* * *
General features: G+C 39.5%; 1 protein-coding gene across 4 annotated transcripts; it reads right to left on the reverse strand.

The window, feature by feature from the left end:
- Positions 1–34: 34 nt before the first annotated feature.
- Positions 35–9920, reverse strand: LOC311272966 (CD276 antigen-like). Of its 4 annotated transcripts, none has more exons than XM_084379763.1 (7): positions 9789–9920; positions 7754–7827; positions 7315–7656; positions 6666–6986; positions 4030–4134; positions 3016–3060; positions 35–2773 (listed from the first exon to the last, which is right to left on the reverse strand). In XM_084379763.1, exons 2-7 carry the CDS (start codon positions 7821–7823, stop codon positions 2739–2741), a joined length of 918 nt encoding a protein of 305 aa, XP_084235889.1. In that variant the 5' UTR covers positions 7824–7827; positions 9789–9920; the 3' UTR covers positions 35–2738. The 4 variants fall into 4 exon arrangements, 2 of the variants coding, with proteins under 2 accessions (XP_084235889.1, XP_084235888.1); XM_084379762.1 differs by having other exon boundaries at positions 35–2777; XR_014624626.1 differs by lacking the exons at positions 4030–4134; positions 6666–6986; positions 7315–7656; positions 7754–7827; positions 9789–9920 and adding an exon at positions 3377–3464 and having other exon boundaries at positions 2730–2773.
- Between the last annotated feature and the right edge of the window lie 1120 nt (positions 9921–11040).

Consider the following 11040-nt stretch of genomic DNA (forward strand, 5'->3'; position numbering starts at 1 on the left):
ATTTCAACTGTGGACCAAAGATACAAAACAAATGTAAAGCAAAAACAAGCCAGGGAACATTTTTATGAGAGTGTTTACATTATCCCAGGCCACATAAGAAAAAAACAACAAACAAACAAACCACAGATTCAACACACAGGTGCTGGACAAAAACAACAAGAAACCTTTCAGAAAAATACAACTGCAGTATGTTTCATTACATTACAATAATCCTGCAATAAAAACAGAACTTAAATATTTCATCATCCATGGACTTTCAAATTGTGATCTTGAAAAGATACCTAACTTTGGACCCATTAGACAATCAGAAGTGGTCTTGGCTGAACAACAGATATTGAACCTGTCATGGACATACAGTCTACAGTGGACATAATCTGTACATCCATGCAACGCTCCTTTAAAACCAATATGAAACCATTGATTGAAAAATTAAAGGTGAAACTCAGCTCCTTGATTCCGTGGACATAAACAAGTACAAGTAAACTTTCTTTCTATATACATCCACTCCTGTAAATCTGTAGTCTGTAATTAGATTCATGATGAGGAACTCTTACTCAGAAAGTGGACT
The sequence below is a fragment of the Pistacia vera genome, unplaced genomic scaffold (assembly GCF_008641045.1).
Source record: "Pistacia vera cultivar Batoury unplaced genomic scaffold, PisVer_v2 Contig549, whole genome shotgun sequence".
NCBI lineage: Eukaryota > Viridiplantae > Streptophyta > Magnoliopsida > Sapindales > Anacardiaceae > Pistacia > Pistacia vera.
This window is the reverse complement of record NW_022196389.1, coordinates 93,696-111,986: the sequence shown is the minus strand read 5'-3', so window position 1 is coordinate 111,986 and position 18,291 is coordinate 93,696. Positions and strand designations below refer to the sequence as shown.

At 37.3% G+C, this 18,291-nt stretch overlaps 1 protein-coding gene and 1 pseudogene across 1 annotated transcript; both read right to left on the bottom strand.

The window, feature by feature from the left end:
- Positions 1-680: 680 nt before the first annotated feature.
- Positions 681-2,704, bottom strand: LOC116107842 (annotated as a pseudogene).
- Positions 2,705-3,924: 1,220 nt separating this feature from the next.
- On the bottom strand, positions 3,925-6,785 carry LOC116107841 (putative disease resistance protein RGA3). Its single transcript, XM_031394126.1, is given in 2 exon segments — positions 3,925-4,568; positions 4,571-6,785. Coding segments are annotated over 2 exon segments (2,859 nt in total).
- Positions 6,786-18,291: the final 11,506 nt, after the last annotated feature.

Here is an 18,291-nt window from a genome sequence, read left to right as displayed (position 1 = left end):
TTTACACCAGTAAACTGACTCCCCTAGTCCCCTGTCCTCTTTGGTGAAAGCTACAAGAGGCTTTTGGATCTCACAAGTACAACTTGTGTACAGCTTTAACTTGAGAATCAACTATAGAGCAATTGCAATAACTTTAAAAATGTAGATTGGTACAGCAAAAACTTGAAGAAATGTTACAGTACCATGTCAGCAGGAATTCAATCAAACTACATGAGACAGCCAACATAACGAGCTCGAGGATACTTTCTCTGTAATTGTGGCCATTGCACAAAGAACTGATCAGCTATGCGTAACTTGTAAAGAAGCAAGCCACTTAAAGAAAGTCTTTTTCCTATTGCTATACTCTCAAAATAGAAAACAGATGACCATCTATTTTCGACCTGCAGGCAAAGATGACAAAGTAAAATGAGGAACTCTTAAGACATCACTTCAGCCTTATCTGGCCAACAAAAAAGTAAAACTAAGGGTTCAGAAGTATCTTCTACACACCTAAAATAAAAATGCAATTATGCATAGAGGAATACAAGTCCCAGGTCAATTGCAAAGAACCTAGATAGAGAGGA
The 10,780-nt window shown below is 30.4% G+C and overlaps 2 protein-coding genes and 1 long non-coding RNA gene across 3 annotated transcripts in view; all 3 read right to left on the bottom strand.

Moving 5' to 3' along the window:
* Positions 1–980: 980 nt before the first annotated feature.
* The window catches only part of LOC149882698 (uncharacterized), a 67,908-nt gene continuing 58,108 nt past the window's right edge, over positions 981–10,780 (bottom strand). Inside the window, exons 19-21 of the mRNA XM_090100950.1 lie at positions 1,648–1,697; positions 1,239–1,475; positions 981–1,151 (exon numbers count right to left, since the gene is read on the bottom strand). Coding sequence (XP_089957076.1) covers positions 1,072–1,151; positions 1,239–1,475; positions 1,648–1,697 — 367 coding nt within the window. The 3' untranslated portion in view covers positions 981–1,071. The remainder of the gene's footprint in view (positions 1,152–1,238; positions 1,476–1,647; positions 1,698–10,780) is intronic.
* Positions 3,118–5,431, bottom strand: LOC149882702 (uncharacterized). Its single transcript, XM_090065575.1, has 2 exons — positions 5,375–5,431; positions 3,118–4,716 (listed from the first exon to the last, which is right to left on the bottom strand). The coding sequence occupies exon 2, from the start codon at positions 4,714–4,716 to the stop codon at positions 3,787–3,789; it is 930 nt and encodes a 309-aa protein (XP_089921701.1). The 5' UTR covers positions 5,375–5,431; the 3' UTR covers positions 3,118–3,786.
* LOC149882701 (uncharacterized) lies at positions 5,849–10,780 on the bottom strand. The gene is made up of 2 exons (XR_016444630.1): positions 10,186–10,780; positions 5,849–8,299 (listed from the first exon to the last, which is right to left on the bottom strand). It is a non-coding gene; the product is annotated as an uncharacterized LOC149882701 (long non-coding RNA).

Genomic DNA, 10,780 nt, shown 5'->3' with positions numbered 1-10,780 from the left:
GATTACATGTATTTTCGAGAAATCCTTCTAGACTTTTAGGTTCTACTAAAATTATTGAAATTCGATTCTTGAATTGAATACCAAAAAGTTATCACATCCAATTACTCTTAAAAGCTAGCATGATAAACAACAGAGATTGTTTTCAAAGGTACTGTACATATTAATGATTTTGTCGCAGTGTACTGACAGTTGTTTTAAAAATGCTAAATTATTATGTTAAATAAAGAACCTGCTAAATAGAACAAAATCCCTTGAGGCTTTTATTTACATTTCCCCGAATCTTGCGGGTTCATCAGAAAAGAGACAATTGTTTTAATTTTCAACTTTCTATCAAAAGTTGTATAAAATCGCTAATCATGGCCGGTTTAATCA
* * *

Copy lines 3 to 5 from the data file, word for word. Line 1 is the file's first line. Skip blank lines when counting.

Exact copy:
- Positions 1–34: 34 nt before the first annotated feature.
- Positions 35–9920, reverse strand: LOC311272966 (CD276 antigen-like). Of its 4 annotated transcripts, none has more exons than XM_084379763.1 (7): positions 9789–9920; positions 7754–7827; positions 7315–7656; positions 6666–6986; positions 4030–4134; positions 3016–3060; positions 35–2773 (listed from the first exon to the last, which is right to left on the reverse strand). In XM_084379763.1, exons 2-7 carry the CDS (start codon positions 7821–7823, stop codon positions 2739–2741), a joined length of 918 nt encoding a protein of 305 aa, XP_084235889.1. In that variant the 5' UTR covers positions 7824–7827; positions 9789–9920; the 3' UTR covers positions 35–2738. The 4 variants fall into 4 exon arrangements, 2 of the variants coding, with proteins under 2 accessions (XP_084235889.1, XP_084235888.1); XM_084379762.1 differs by having other exon boundaries at positions 35–2777; XR_014624626.1 differs by lacking the exons at positions 4030–4134; positions 6666–6986; positions 7315–7656; positions 7754–7827; positions 9789–9920 and adding an exon at positions 3377–3464 and having other exon boundaries at positions 2730–2773.
- Between the last annotated feature and the right edge of the window lie 1120 nt (positions 9921–11040).